Title: The Divine Comedy.
Series: La Divina Commedia #1-3.
Writer(s): Dante Alighieri.
Publisher: Fall River Press.
Release Date: 2008 (First Published in 1320).
Genre(s): Poetry, Classics.
My Overall Rating:
There are fictional creations that are deemed to be the work of gods, pivotal in the evolution of humanity by the sheer impact and repercussions they have had on literature across the world. The mere mention of their title evokes a never-ending swarm of praise and summons an indisputable conviction of its purity from those who have dared crack open these acclaimed masterpieces. Among these titles is the Italian work of poetry by Dante Alighieri known as the Divine Comedy. Unbeknownst to its creator, this piece of literature went on to revolutionize the Italian culture, language, and literature by setting forth a new standard that has yet to be seen in any other work of fiction to this day.
What is The Divine Comedy about? Written between 1308 and 1321, this epic poem, split into three parts (Inferno, Purgatorio, and Paradiso), tells the story of Dante Alighieri’s intimate journey into the afterlife, starting from Hell with his guide Virgil where they explore the terrifying punishments kept strictly for the sinful, then ascending to Mount Purgatory where he crosses paths with his dead love Beatrice and discovers the seven deadly sins, and finally arriving in Heaven where he meets Saint Bernard of Clairvaux and comes upon the nine celestial spheres where resides penitents, saints, and angels. Through this odyssey, Dante Alighieri is exposed to questions of faith, desire, and enlightenment, that allow him to reflect on the afterlife.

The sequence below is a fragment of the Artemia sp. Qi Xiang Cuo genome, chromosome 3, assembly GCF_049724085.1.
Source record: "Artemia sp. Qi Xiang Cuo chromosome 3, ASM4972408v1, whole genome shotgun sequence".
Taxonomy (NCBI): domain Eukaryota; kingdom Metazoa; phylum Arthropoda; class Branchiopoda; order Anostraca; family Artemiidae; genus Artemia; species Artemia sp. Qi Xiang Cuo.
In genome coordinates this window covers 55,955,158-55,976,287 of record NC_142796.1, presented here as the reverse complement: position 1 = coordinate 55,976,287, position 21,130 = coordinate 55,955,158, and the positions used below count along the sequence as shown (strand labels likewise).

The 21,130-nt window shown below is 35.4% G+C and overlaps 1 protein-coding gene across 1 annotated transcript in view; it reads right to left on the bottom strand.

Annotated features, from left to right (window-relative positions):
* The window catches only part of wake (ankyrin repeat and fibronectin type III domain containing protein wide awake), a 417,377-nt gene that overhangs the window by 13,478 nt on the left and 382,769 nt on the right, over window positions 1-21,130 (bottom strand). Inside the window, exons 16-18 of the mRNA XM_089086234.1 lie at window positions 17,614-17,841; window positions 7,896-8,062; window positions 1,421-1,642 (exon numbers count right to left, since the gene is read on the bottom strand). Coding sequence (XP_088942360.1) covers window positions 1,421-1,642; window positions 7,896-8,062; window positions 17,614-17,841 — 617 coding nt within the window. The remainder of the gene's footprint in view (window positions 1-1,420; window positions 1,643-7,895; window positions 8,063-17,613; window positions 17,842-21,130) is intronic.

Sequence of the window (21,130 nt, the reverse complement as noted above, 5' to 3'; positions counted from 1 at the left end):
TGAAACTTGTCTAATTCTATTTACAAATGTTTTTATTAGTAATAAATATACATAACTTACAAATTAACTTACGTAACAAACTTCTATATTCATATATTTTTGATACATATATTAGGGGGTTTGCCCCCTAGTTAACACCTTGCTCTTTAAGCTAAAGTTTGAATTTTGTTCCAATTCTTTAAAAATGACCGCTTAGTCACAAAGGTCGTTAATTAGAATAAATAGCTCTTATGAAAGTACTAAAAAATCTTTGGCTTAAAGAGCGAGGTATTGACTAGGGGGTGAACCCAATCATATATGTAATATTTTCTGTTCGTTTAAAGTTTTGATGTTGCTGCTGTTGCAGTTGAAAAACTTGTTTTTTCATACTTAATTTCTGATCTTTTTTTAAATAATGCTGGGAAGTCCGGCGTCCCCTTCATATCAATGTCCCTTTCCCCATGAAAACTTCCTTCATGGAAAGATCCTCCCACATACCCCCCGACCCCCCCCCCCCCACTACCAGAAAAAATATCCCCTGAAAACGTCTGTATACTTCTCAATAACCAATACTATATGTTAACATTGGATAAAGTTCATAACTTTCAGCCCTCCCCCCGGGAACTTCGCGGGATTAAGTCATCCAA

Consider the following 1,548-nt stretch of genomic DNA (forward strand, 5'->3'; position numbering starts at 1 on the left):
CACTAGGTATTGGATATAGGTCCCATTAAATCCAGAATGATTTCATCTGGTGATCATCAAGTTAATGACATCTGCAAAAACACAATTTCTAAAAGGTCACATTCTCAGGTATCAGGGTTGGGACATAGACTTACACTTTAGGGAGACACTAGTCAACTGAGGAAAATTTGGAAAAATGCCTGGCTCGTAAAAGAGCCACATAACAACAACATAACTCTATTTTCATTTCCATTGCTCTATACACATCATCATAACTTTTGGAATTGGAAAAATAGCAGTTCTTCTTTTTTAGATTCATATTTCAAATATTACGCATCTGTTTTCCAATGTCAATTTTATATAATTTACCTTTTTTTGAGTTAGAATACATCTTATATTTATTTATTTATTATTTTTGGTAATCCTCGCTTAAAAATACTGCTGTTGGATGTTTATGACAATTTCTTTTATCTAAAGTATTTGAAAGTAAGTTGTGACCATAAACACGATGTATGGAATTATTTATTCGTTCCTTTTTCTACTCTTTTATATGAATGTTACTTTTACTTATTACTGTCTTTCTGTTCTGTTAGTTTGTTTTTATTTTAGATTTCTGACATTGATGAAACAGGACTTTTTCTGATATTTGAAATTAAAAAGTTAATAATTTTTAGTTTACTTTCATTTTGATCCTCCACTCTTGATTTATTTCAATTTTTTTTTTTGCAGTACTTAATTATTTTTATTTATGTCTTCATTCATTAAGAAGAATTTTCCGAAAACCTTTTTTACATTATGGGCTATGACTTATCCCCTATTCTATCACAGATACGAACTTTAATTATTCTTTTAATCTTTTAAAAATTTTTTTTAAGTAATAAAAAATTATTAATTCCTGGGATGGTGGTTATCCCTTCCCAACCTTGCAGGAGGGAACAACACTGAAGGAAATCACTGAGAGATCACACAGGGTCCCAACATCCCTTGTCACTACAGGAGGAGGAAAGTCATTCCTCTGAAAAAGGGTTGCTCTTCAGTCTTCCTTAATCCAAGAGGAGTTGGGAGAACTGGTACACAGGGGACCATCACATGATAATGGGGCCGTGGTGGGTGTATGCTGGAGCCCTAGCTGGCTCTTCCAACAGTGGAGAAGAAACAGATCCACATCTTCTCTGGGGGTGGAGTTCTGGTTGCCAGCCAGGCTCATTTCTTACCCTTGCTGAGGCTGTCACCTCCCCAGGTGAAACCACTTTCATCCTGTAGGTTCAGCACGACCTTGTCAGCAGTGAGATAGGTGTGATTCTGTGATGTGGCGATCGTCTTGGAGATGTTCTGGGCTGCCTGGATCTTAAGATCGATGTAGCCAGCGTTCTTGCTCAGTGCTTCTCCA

“All hope abandon, ye who enter here.”— Dante Alighieri
There’s a lesson to be learned here that does not lie in the story, the author, or the cultural impact that The Divine Comedy and Dante Alighieri both had on world literature, and it resides in the translator and the edition of the book. This translation by Henry Wadsworth Longfellow was probably the one translation that no one should get their hands on unless well-versed in this legendary poetic piece. Not only does this edition come with no annotation whatsoever, but the translation is also more often than not incomprehensible, and not just because it is unable to reproduce the terza rima rhyme scheme, but the flow is absent and choppy. Top it off with the fact that there are lines here that make no sense at all and invite confusion more than anything else in the reader, it simply makes for an arduous experience. This sometimes even had me wondering if my English just wasn’t there yet, like some kind of Jedi that didn’t yet master the Force.
Thankfully, this edition does contain over one hundred engravings by Gustave Doré that beautifully capture certain moments throughout Dante Alighieri’s journey through hell. If it weren’t for these drawings, a myriad of iconic moments depicted in this story would’ve remained incomprehensible, a jumble of words straight out of Scrabbles. With that being said, reading through this edition wasn’t entirely pointless, beyond just making one realize how crucial it is to pick your battles, as it does still allow even those who have little to no knowledge in theology and philosophy the opportunity to discover some of the most fascinating ideas of the afterlife that inevitably draw inspiration on known religions and scientific knowledge. While this might have been torture in itself, it won’t be the end of my journey through hell as I scar into my memory tissues to do my due diligence next time around and attempt a superior translation with annotations that will allow me to soak in this beloved masterpiece.
The Divine Comedy is a quintessential poem presenting a mesmerizing vision of the afterlife through Dante’s journey through Hell.